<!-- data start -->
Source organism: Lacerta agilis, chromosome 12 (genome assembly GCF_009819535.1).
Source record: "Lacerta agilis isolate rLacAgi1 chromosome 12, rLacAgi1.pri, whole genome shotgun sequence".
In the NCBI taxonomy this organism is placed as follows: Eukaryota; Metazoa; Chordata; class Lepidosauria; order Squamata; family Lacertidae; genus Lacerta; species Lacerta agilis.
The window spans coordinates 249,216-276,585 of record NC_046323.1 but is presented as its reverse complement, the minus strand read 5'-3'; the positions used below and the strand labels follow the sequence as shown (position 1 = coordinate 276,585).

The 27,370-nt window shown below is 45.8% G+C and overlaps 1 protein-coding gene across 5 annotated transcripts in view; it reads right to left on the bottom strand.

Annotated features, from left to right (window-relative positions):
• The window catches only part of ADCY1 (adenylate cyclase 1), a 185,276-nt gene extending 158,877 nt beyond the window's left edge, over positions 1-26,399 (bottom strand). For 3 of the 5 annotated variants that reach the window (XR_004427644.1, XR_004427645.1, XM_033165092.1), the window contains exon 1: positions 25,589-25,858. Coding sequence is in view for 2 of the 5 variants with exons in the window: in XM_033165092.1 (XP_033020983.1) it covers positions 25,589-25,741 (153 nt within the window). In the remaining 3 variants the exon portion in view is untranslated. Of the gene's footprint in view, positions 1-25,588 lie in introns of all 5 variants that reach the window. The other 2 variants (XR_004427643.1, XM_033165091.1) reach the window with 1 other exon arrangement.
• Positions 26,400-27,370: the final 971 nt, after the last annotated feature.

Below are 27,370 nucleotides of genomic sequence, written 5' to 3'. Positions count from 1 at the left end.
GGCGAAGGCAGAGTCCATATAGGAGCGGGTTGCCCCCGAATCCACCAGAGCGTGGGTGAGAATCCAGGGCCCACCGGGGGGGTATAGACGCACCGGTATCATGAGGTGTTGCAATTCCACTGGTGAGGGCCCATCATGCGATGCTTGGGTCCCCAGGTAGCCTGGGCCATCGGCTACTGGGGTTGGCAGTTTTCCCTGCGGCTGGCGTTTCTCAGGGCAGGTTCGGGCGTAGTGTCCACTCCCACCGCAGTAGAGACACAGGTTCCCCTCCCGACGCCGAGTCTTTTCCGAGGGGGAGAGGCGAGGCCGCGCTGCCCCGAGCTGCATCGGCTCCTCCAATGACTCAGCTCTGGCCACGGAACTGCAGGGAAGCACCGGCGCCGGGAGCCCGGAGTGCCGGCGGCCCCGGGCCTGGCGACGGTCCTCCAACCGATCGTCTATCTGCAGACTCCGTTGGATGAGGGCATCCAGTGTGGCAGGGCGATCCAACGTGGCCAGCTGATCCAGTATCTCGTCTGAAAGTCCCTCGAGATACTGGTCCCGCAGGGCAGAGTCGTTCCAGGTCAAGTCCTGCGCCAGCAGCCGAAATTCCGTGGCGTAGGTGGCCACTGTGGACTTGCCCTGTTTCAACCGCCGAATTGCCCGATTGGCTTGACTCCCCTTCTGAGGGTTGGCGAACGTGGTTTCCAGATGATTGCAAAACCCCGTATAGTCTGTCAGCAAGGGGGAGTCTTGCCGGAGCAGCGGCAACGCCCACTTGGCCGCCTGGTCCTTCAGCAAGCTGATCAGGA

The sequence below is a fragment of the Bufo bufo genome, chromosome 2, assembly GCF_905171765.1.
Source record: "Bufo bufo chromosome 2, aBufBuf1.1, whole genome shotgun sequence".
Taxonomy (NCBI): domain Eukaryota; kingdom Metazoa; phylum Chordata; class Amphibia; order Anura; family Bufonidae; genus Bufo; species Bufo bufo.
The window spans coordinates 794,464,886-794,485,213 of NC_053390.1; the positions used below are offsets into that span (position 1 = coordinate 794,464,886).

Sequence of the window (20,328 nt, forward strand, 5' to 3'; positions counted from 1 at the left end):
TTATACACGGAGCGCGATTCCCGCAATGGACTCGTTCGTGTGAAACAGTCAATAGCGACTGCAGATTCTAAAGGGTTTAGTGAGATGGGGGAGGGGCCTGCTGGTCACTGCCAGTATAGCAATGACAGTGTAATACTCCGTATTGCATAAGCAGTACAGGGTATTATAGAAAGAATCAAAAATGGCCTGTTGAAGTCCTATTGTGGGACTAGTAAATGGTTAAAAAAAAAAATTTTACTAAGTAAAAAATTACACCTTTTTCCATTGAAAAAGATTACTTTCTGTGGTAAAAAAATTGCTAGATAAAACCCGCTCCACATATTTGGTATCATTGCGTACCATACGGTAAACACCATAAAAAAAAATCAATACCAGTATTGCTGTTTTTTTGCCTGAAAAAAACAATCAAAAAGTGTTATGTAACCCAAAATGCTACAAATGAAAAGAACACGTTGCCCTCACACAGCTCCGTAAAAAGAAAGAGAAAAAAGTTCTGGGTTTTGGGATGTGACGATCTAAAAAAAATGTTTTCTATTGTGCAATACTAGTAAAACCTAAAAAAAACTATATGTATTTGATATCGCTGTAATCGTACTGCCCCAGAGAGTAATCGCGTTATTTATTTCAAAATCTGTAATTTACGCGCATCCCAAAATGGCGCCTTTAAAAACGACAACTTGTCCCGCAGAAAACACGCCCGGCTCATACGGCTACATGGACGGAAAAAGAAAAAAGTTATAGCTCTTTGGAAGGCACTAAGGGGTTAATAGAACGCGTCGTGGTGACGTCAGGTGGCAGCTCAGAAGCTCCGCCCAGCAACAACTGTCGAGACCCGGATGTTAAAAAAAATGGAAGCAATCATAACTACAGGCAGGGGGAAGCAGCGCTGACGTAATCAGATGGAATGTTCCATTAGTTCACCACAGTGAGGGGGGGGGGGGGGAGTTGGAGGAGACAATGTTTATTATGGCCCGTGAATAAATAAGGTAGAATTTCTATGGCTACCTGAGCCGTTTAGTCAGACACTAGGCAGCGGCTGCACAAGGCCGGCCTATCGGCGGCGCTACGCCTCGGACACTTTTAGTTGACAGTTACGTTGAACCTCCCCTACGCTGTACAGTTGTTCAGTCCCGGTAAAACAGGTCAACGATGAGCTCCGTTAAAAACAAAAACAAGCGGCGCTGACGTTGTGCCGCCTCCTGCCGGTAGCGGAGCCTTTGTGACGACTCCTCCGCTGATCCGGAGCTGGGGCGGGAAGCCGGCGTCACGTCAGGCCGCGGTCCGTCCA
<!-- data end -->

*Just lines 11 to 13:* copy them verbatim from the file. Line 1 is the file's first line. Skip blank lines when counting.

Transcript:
The sequence below is a fragment of the Bufo bufo genome, chromosome 2, assembly GCF_905171765.1.
Source record: "Bufo bufo chromosome 2, aBufBuf1.1, whole genome shotgun sequence".
Taxonomy (NCBI): domain Eukaryota; kingdom Metazoa; phylum Chordata; class Amphibia; order Anura; family Bufonidae; genus Bufo; species Bufo bufo.